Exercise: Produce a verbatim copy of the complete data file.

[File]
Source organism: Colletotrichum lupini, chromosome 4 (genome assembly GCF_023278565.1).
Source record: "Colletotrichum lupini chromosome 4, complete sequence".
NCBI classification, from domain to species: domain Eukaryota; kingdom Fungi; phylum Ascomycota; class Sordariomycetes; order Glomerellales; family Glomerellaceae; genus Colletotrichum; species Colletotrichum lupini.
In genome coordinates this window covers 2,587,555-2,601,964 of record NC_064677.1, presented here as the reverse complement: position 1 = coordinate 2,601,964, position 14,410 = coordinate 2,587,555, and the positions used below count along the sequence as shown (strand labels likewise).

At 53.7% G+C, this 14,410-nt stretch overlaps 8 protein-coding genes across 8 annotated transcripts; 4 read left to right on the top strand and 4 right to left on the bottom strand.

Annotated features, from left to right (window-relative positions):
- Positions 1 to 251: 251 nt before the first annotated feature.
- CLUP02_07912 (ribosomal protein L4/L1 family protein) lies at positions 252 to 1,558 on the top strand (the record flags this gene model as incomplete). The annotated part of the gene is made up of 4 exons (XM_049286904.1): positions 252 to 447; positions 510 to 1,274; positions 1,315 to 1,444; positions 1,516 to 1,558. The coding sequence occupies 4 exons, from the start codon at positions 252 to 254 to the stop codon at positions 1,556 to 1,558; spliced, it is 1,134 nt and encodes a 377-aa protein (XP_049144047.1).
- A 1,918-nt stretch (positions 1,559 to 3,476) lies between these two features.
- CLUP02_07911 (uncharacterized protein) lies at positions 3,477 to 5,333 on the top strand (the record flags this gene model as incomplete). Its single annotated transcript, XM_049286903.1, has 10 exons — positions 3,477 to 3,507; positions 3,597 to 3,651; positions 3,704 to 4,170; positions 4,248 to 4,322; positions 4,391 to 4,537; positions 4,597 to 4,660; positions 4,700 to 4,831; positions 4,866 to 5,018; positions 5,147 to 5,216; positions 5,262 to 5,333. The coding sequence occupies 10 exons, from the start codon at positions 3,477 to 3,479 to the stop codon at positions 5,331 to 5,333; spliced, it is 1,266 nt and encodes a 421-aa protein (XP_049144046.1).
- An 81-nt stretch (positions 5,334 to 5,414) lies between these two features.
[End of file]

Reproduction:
Source organism: Colletotrichum lupini, chromosome 4 (genome assembly GCF_023278565.1).
Source record: "Colletotrichum lupini chromosome 4, complete sequence".
NCBI classification, from domain to species: domain Eukaryota; kingdom Fungi; phylum Ascomycota; class Sordariomycetes; order Glomerellales; family Glomerellaceae; genus Colletotrichum; species Colletotrichum lupini.
In genome coordinates this window covers 2,587,555-2,601,964 of record NC_064677.1, presented here as the reverse complement: position 1 = coordinate 2,601,964, position 14,410 = coordinate 2,587,555, and the positions used below count along the sequence as shown (strand labels likewise).

At 53.7% G+C, this 14,410-nt stretch overlaps 8 protein-coding genes across 8 annotated transcripts; 4 read left to right on the top strand and 4 right to left on the bottom strand.

Annotated features, from left to right (window-relative positions):
- Positions 1 to 251: 251 nt before the first annotated feature.
- CLUP02_07912 (ribosomal protein L4/L1 family protein) lies at positions 252 to 1,558 on the top strand (the record flags this gene model as incomplete). The annotated part of the gene is made up of 4 exons (XM_049286904.1): positions 252 to 447; positions 510 to 1,274; positions 1,315 to 1,444; positions 1,516 to 1,558. The coding sequence occupies 4 exons, from the start codon at positions 252 to 254 to the stop codon at positions 1,556 to 1,558; spliced, it is 1,134 nt and encodes a 377-aa protein (XP_049144047.1).
- A 1,918-nt stretch (positions 1,559 to 3,476) lies between these two features.
- CLUP02_07911 (uncharacterized protein) lies at positions 3,477 to 5,333 on the top strand (the record flags this gene model as incomplete). Its single annotated transcript, XM_049286903.1, has 10 exons — positions 3,477 to 3,507; positions 3,597 to 3,651; positions 3,704 to 4,170; positions 4,248 to 4,322; positions 4,391 to 4,537; positions 4,597 to 4,660; positions 4,700 to 4,831; positions 4,866 to 5,018; positions 5,147 to 5,216; positions 5,262 to 5,333. The coding sequence occupies 10 exons, from the start codon at positions 3,477 to 3,479 to the stop codon at positions 5,331 to 5,333; spliced, it is 1,266 nt and encodes a 421-aa protein (XP_049144046.1).
- An 81-nt stretch (positions 5,334 to 5,414) lies between these two features.